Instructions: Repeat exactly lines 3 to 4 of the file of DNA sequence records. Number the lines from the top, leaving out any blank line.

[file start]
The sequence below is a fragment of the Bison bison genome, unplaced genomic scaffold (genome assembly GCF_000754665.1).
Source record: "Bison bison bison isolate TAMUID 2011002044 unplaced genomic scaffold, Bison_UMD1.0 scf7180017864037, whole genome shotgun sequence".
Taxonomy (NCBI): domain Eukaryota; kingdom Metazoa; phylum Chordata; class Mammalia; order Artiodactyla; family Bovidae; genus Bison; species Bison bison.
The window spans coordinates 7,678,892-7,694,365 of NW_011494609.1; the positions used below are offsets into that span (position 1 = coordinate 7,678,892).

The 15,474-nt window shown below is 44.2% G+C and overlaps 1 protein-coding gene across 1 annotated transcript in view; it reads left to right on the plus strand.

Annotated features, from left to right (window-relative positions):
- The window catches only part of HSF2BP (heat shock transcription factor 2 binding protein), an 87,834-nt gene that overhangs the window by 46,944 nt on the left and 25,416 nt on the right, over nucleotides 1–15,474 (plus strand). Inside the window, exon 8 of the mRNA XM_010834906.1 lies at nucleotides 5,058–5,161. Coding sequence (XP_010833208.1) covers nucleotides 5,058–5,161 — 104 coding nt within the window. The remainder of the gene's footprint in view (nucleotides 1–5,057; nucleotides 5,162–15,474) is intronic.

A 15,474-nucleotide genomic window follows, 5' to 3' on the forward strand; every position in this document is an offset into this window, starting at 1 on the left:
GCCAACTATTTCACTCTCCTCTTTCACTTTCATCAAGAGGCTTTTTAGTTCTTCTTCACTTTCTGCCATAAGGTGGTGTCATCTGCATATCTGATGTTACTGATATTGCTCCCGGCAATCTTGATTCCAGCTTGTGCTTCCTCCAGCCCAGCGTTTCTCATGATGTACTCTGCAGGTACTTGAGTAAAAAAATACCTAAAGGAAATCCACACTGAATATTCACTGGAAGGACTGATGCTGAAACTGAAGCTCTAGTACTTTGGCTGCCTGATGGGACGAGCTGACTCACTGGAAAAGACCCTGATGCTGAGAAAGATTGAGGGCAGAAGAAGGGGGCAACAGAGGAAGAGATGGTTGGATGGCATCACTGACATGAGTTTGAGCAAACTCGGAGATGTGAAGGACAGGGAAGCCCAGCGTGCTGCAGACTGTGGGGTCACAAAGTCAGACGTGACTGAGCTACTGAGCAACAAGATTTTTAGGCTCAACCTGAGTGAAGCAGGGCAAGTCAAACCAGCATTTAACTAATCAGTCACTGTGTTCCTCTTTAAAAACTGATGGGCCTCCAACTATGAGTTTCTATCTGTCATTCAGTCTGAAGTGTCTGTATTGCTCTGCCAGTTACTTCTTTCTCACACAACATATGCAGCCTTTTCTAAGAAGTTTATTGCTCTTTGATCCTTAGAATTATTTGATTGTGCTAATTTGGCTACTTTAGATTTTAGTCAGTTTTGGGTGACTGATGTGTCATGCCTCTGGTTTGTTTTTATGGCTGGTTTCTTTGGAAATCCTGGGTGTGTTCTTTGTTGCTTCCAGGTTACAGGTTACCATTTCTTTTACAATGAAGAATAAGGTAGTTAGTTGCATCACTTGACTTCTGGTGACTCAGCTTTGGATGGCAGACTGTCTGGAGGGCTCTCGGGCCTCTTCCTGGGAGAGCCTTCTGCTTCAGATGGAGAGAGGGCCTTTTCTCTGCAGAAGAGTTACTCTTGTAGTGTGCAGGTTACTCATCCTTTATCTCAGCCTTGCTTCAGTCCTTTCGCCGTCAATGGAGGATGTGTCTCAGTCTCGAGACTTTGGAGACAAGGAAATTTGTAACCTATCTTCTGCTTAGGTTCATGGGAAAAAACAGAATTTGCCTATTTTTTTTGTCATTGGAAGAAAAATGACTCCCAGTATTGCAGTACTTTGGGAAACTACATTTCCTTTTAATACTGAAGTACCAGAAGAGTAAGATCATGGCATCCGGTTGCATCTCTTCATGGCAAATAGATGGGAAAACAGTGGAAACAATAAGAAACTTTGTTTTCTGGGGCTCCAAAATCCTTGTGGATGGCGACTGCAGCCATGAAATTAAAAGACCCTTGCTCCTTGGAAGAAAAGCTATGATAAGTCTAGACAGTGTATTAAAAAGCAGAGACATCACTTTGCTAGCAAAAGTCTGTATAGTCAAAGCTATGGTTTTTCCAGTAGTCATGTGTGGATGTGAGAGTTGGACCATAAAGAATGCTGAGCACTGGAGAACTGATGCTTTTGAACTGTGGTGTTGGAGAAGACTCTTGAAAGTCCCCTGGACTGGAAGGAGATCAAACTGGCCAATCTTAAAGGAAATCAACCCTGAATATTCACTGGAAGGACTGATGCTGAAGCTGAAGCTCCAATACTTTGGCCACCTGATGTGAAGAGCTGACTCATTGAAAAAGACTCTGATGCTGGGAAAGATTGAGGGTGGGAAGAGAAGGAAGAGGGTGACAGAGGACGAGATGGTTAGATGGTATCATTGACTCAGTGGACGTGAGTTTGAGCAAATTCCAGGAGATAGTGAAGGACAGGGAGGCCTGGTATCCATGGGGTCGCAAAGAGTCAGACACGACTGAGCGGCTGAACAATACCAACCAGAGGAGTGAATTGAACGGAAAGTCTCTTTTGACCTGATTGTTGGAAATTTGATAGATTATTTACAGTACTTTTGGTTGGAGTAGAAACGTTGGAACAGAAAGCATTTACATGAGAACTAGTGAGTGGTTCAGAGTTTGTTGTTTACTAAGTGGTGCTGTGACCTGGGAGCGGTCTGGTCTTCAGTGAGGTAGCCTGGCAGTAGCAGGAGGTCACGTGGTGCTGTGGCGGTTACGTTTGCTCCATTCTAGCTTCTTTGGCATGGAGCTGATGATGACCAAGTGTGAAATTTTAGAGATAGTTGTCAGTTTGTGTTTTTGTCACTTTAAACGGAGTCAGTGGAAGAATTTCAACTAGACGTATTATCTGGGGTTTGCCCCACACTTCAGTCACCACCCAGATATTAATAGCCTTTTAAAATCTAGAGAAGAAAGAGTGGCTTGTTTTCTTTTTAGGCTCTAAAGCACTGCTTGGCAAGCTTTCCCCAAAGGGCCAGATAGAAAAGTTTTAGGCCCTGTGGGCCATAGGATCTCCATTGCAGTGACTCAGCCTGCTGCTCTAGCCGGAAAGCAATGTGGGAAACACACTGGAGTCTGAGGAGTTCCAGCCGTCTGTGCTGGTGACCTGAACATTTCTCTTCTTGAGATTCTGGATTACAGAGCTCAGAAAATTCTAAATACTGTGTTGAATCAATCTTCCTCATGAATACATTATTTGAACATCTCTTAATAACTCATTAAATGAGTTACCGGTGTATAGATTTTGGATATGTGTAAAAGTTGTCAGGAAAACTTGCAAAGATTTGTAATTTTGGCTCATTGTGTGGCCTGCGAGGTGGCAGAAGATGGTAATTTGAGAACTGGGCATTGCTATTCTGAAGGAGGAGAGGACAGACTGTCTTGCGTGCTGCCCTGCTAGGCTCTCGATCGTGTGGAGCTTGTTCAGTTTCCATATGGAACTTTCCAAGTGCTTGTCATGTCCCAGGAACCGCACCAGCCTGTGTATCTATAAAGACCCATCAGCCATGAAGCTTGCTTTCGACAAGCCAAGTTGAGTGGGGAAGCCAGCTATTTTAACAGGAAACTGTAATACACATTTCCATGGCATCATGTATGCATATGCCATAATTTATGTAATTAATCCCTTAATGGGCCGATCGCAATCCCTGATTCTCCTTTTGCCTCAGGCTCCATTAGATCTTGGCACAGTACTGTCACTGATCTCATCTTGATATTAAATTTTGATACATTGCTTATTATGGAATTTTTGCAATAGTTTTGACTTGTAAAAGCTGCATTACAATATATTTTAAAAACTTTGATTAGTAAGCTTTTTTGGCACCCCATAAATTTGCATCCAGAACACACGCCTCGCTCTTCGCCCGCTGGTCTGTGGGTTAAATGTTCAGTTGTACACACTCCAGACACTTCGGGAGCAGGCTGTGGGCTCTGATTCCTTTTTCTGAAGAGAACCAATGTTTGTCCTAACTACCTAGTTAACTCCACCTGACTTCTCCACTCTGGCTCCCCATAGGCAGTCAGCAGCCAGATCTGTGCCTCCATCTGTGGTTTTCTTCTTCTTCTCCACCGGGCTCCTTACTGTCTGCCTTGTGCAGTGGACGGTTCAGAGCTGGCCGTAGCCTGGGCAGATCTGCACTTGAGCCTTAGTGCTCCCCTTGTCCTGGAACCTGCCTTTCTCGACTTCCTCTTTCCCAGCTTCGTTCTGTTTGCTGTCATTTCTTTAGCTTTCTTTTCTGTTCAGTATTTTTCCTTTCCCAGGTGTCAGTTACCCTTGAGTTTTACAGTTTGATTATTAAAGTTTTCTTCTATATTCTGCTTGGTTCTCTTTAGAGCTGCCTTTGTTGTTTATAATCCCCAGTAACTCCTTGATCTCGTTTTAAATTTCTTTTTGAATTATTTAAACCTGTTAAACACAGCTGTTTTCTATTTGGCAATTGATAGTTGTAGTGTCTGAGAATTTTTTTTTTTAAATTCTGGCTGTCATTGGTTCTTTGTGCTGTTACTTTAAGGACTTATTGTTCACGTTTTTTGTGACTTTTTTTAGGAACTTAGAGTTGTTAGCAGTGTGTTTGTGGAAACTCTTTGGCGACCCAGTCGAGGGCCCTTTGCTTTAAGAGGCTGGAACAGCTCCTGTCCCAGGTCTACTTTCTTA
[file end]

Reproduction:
Taxonomy (NCBI): domain Eukaryota; kingdom Metazoa; phylum Chordata; class Mammalia; order Artiodactyla; family Bovidae; genus Bison; species Bison bison.
The window spans coordinates 7,678,892-7,694,365 of NW_011494609.1; the positions used below are offsets into that span (position 1 = coordinate 7,678,892).